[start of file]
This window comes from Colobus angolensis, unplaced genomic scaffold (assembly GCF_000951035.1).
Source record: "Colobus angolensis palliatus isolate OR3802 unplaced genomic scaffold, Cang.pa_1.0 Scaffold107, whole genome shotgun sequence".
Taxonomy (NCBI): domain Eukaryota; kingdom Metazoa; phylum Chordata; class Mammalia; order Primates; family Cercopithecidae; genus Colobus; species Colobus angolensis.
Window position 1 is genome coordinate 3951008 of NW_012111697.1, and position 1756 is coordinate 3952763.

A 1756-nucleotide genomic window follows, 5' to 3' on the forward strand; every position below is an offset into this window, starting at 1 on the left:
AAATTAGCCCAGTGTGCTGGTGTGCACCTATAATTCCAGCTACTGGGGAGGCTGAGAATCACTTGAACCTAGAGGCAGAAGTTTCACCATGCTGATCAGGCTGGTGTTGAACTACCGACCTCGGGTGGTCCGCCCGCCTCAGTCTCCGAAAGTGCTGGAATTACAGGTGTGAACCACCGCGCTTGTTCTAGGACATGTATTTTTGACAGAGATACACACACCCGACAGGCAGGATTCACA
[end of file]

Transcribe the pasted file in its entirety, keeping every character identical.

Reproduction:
This window comes from Colobus angolensis, unplaced genomic scaffold (assembly GCF_000951035.1).
Source record: "Colobus angolensis palliatus isolate OR3802 unplaced genomic scaffold, Cang.pa_1.0 Scaffold107, whole genome shotgun sequence".
Taxonomy (NCBI): domain Eukaryota; kingdom Metazoa; phylum Chordata; class Mammalia; order Primates; family Cercopithecidae; genus Colobus; species Colobus angolensis.
Window position 1 is genome coordinate 3951008 of NW_012111697.1, and position 1756 is coordinate 3952763.

A 1756-nucleotide genomic window follows, 5' to 3' on the forward strand; every position below is an offset into this window, starting at 1 on the left:
AAATTAGCCCAGTGTGCTGGTGTGCACCTATAATTCCAGCTACTGGGGAGGCTGAGAATCACTTGAACCTAGAGGCAGAAGTTTCACCATGCTGATCAGGCTGGTGTTGAACTACCGACCTCGGGTGGTCCGCCCGCCTCAGTCTCCGAAAGTGCTGGAATTACAGGTGTGAACCACCGCGCTTGTTCTAGGACATGTATTTTTGACAGAGATACACACACCCGACAGGCAGGATTCACA